# How does Dynare model expectations of t+n variables?

Hi all, I’m trying to code manually using gensys.m a model with expectations of output at t+2.

In the system of equations \Gamma_0 x_t = \Gamma_1 x_{t-1} + \Psi\varepsilon_t + \Pi\eta_t I tried to create an auxiliary variable for output x^{\text{augmented }}_t and set x_t to be equal to the lag of my x^{\text{augmented}}_t but that did not work. So how does dynare do it?

To take an example, I’ll use the code of Herbst and Schorfheide:

GAM0(eq_1,y_t) = 1;
GAM0(eq_1,R_t) = 1/tau;
GAM0(eq_1,g_t) = -(1-rho_g);
GAM0(eq_1,z_t) = -rho_z/tau;
GAM0(eq_1, Ey_t1) = -1;
GAM0(eq_1, Epi_t1) = -1/tau;

GAM0(eq_2,y_t) = -kappa;
GAM0(eq_2,pi_t) = 1;
GAM0(eq_2,g_t) = kappa;
GAM0(eq_2, Epi_t1) = -bet;

GAM0(eq_3,y_t) = -(1-rho_R)*psi2;
GAM0(eq_3,pi_t) = -(1-rho_R)*psi1;
GAM0(eq_3,R_t) = 1;
GAM0(eq_3,g_t) = (1-rho_R)*psi2;
GAM1(eq_3,R_t) = rho_R;
PSI(eq_3,R_sh) = 1;

GAM0(eq_4,y1_t) = 1;
GAM1(eq_4,y_t) = 1;

GAM0(eq_5,g_t) = 1;
GAM1(eq_5, g_t) = rho_g;
PSI(eq_5, g_sh) = 1;

GAM0(eq_6,z_t) = 1;
GAM1(eq_6, z_t) = rho_z;
PSI(eq_6, z_sh) = 1;

GAM0(eq_7, y_t) = 1;
GAM1(eq_7, Ey_t1) = 1;
PPI(eq_7, ey_sh) = 1;

GAM0(eq_8, pi_t) = 1;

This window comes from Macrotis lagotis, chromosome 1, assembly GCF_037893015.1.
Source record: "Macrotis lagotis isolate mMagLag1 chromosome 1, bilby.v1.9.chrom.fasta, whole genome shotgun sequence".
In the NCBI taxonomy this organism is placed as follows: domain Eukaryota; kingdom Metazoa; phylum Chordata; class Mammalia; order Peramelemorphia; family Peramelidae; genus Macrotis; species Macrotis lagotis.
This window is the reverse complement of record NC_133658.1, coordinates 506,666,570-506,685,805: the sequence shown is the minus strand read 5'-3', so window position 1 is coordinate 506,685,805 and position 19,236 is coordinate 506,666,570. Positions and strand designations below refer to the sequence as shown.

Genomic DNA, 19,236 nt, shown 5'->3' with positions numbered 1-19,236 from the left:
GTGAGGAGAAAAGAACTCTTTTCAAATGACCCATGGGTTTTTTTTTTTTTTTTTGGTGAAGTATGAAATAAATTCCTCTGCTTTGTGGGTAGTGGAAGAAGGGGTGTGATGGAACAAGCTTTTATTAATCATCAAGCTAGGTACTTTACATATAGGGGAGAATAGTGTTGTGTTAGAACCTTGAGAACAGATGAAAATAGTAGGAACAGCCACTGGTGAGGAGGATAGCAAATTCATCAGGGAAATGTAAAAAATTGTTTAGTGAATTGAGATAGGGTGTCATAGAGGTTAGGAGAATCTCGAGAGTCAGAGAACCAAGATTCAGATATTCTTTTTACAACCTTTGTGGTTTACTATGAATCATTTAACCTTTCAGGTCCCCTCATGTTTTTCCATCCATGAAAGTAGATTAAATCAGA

GAM1(eq_8, Epi_t1) = 1;
PPI(eq_8, epi_sh) = 1;

If I wanted to include a variable that stands for the expectation at time t of output at time t, I would create an auxiliary variable for lagged output, call it x_1t, and use the expectation of that, which would require the following additional code:

GAM0(eq_9, x_1t) = 1;
GAM1(eq_9, Ex_1t) = 1;
PPI(eq_9, ex_1tsh) = 1;

GAM0(eq_10,x_1t)=1;
GAM1(e1_10,x_t) = 1;

I do not know how to reverse this, however, and simulate the expectation at time-t of output at time t+2

Usually, the other way round. You define a variable that is the expected value E_t(y_t+1) and then compute the expectation of that variable one period in the future: E_t(E_{t+1}(y_{t+2}))=E_t(y_{t+2})

Let us call x_t my E_ty_{t+1}. If I understand your explanation correctly, if I were to take E_tx_{t+1} I would be computing, implicitly, E_ty_{t+2}? Why would that not simply be computing E_t(E_tx_{t+1})=E_tx_{t+1} since, by the law of iterated expectations, E_t(E_tx_{t+1})=E_tx_{t+1}?

Your mistake in the formula is that x_{t+1}=E_{t+1}x_{t+2}. You plugged in for x_t again.

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